The Commens Dictionary

Quote from ‘The Fourth Curiosity’


Any object whose attributes, i.e. all that may truly be predicated, or asserted, of it, will, and always would, remain exactly what they are, unchanged, though you or I or any man or men should think or should have thought as variously as you please, I term external, in contradistinction to mental. For example, a dream is mental, because it depends upon what passed in the thoughts of the dreamer whether it be true that the dream was of a dog or was of the Round Table of King Arthur or of anything else. On the other hand, the colors of objects of human experience and in particular the contrast between the color of the petals of a Jaqueminot rose and that of the leaves of the bush, although it is relative to the sense of sight, is not mental, in my sense of that word.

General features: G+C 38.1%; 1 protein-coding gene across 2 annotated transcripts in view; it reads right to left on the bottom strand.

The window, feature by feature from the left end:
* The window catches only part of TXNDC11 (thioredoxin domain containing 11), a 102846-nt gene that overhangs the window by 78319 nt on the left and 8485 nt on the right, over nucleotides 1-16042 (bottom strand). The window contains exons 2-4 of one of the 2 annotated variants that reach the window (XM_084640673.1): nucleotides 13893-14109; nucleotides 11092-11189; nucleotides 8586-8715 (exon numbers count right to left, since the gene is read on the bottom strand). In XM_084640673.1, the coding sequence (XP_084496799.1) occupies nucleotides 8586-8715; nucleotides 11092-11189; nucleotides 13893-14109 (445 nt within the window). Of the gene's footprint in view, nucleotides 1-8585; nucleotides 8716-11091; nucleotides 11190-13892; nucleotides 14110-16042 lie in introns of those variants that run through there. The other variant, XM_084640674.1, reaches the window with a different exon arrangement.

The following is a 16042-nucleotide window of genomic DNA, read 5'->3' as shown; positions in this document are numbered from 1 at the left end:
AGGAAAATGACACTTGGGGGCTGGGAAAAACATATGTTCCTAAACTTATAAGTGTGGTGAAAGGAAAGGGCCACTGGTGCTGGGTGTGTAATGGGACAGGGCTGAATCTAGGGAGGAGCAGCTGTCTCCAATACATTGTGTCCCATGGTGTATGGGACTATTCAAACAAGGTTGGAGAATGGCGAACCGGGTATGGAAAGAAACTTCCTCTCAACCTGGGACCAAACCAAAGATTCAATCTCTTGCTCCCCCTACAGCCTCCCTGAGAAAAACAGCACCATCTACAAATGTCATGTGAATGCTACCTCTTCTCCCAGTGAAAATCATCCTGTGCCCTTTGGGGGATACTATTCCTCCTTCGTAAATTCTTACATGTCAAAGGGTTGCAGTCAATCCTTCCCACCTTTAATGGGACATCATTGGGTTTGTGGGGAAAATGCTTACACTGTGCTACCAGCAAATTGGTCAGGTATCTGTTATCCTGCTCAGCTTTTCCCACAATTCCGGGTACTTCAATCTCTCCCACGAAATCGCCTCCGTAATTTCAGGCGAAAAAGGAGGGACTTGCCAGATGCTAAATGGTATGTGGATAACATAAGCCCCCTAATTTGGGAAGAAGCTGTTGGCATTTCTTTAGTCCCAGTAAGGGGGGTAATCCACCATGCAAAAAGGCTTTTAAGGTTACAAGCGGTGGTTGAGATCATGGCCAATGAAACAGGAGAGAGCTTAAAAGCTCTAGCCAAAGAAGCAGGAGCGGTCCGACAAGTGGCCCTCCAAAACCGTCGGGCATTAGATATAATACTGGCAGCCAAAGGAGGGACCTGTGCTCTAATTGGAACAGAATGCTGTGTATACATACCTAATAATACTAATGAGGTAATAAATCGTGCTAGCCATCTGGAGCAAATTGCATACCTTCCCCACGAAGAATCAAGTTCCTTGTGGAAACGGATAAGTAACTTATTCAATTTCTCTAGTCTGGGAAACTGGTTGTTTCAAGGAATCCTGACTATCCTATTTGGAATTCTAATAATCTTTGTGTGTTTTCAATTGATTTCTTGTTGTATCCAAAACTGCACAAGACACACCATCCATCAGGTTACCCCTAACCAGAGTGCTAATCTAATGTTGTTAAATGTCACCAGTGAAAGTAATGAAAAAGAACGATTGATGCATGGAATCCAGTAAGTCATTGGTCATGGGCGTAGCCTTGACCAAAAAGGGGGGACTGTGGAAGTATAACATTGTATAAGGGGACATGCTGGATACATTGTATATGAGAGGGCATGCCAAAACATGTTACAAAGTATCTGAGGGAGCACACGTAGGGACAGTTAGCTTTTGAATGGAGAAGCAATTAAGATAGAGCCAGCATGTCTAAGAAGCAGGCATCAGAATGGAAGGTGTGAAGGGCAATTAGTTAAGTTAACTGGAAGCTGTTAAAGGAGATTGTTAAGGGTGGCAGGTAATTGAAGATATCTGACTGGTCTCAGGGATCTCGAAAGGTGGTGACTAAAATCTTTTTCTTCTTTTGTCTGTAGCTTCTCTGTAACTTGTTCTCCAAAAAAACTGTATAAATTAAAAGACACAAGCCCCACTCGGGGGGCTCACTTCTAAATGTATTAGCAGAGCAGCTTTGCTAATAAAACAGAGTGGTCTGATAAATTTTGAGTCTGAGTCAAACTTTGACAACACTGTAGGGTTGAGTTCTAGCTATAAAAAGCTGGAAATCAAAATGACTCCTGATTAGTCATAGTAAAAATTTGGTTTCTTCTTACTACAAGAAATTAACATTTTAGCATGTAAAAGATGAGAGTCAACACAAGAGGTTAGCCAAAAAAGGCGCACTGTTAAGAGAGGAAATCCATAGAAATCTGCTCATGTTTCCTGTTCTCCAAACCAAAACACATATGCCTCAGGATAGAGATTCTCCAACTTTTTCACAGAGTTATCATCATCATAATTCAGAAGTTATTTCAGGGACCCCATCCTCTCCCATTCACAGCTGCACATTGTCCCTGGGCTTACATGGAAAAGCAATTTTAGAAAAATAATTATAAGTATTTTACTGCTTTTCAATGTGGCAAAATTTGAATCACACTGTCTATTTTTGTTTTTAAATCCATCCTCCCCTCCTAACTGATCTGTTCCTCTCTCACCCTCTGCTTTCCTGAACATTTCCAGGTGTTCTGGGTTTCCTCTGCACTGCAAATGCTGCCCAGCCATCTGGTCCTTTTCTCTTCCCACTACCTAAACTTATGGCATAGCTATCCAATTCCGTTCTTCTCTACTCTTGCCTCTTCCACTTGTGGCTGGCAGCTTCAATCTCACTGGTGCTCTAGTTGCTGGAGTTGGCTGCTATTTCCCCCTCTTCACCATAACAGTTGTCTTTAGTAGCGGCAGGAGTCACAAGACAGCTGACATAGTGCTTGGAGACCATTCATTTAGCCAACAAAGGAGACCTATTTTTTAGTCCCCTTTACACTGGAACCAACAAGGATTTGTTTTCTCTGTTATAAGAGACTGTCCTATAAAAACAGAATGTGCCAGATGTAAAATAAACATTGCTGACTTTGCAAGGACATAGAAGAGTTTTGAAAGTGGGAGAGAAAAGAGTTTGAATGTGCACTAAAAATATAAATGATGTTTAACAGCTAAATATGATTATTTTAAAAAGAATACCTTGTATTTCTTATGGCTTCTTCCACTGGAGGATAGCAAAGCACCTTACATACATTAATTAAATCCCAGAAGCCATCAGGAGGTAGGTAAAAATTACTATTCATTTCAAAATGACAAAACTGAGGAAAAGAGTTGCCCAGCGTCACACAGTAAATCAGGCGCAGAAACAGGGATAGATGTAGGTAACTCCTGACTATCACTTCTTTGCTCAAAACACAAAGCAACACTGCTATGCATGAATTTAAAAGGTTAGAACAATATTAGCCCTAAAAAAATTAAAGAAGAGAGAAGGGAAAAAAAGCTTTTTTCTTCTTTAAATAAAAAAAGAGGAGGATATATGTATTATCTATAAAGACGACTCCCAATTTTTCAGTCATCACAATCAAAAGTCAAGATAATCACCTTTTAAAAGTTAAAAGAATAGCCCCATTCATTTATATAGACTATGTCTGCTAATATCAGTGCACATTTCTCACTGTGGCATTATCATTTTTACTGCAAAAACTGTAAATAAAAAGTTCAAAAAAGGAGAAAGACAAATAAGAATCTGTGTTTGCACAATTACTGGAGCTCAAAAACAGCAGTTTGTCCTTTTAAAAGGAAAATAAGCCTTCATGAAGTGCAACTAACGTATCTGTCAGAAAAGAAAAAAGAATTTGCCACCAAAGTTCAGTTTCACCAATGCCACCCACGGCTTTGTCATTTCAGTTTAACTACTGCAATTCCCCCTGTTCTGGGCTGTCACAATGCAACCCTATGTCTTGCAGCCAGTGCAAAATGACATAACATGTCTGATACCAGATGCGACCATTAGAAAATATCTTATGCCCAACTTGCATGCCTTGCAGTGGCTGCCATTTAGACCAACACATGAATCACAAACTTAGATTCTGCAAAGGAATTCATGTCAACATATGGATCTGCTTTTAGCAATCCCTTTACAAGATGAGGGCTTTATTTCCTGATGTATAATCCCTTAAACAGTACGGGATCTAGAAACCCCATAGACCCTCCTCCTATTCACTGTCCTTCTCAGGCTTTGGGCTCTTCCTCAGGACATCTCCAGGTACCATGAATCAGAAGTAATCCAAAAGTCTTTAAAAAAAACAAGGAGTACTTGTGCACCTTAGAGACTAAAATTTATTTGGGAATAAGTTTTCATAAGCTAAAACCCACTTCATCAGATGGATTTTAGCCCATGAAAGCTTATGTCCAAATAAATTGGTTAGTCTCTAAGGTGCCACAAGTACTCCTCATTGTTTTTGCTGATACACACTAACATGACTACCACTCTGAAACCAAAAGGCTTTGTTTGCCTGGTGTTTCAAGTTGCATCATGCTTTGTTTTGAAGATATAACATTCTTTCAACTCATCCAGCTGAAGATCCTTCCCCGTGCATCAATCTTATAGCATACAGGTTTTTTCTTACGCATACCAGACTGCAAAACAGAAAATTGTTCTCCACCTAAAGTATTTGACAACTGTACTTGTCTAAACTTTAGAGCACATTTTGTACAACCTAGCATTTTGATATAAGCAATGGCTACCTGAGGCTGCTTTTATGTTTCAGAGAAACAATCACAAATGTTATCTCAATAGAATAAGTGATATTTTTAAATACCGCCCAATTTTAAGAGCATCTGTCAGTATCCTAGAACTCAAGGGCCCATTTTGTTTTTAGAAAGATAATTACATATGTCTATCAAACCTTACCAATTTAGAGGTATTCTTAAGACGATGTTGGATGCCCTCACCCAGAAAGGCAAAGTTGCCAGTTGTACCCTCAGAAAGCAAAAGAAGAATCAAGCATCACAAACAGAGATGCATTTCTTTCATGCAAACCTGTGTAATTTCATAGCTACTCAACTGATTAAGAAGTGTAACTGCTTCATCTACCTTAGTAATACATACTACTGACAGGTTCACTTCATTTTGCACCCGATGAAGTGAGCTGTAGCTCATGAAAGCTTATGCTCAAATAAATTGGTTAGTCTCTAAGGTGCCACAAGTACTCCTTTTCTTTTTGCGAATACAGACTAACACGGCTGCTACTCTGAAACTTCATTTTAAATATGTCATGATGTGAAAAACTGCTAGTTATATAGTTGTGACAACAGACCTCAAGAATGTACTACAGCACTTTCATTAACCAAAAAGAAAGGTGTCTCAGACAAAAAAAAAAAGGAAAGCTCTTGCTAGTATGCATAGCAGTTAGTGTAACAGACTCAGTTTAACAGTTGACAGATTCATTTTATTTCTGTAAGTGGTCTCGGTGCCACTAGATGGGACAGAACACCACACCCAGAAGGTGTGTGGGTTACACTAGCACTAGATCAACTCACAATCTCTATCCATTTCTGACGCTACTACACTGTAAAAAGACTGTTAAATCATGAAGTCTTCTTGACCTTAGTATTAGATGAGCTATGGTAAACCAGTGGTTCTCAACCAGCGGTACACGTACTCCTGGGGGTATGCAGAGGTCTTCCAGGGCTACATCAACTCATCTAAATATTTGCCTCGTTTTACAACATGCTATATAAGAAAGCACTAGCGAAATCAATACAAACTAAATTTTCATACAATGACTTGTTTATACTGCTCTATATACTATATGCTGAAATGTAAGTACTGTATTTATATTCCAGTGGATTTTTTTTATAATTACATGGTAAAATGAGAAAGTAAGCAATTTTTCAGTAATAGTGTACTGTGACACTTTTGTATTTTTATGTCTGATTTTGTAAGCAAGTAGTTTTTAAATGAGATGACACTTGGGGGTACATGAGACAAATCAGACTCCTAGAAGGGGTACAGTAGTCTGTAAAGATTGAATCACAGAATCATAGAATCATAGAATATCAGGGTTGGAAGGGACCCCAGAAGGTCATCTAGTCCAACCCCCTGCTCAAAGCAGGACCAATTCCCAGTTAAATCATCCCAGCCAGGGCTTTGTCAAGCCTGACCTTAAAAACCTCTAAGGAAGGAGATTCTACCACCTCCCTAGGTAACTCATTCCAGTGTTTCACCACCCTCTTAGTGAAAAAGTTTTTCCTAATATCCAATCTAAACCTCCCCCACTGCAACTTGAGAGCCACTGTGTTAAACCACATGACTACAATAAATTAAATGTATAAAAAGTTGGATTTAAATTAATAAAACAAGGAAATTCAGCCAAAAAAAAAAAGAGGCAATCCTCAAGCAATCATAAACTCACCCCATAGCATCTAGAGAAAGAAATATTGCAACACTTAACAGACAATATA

CP 8.327
‘Mental’ (pub. 24.08.17-10:07). Quote in M. Bergman & S. Paavola (Eds.), The Commens Dictionary: Peirce's Terms in His Own Words. New Edition. Retrieved from
Aug 24, 2017, 10:07 by Mats Bergman